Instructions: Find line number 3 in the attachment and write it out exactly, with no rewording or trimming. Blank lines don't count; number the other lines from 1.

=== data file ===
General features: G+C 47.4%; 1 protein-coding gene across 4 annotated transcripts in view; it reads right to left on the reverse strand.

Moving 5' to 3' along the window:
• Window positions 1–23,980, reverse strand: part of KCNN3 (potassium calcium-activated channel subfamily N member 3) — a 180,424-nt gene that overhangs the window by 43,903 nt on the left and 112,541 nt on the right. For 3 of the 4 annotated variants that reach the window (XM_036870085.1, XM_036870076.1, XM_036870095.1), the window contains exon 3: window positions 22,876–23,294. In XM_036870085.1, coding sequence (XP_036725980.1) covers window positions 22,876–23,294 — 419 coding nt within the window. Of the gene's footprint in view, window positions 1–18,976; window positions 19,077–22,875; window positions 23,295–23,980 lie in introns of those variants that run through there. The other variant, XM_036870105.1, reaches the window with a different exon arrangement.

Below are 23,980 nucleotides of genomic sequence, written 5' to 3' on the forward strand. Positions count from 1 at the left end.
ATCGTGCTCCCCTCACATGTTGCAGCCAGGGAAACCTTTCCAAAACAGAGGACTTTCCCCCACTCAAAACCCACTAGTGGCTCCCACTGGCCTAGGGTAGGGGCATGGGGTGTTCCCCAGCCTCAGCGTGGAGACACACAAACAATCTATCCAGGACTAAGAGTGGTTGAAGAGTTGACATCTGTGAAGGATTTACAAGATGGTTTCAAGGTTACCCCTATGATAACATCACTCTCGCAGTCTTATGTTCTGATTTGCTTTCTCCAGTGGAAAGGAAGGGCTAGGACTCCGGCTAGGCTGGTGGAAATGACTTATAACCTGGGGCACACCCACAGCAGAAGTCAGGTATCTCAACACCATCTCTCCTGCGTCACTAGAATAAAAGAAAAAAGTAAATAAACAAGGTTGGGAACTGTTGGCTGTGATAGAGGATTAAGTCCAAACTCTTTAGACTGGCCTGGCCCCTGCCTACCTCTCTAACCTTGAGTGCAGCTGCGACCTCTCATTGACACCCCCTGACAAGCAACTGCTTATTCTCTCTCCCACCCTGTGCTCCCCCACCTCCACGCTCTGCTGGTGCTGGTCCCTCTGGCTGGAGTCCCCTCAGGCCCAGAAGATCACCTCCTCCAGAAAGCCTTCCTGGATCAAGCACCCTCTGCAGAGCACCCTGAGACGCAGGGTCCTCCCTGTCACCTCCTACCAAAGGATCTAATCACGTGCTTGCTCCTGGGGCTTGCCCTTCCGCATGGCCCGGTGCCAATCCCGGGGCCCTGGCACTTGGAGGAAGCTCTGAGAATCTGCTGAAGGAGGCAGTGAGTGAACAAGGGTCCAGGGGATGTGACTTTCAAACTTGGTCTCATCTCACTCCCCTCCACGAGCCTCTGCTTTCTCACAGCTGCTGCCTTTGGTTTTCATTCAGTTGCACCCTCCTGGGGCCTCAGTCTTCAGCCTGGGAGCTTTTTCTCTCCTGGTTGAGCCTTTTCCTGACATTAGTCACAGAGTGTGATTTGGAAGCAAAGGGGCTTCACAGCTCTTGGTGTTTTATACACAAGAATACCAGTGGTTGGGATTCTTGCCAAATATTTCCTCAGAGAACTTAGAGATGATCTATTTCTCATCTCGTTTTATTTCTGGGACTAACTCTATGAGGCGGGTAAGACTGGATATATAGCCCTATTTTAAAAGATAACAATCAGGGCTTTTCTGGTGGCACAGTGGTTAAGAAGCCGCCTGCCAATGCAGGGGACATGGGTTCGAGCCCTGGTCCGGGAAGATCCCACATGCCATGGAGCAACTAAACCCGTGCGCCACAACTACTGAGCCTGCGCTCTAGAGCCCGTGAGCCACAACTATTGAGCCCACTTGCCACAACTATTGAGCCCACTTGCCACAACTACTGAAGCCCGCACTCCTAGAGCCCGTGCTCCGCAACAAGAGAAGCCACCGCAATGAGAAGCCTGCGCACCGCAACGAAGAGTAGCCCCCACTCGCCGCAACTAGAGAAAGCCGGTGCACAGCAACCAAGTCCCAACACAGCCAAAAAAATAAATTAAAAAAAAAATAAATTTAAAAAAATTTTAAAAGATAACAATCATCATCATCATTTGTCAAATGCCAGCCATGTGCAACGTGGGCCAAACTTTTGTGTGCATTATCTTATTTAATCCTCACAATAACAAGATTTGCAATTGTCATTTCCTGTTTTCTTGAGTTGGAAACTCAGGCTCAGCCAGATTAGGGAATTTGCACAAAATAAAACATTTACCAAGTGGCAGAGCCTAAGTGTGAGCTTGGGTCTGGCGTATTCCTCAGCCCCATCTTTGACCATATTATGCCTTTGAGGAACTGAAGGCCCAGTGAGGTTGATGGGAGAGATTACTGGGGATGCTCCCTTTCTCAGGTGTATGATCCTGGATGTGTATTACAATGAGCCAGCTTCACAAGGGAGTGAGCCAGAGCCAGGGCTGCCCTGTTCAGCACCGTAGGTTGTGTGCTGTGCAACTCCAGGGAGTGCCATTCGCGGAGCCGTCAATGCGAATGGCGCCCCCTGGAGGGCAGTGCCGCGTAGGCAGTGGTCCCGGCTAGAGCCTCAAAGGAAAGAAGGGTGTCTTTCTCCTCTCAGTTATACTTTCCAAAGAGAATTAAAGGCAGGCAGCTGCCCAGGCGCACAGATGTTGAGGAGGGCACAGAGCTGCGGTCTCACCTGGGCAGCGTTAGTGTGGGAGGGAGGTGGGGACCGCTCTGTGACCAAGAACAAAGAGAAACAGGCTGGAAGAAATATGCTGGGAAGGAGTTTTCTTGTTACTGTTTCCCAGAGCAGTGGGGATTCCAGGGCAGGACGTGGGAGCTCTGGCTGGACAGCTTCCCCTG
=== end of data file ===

• Window positions 1–23,980, reverse strand: part of KCNN3 (potassium calcium-activated channel subfamily N member 3) — a 180,424-nt gene that overhangs the window by 43,903 nt on the left and 112,541 nt on the right. For 3 of the 4 annotated variants that reach the window (XM_036870085.1, XM_036870076.1, XM_036870095.1), the window contains exon 3: window positions 22,876–23,294. In XM_036870085.1, coding sequence (XP_036725980.1) covers window positions 22,876–23,294 — 419 coding nt within the window. Of the gene's footprint in view, window positions 1–18,976; window positions 19,077–22,875; window positions 23,295–23,980 lie in introns of those variants that run through there. The other variant, XM_036870105.1, reaches the window with a different exon arrangement.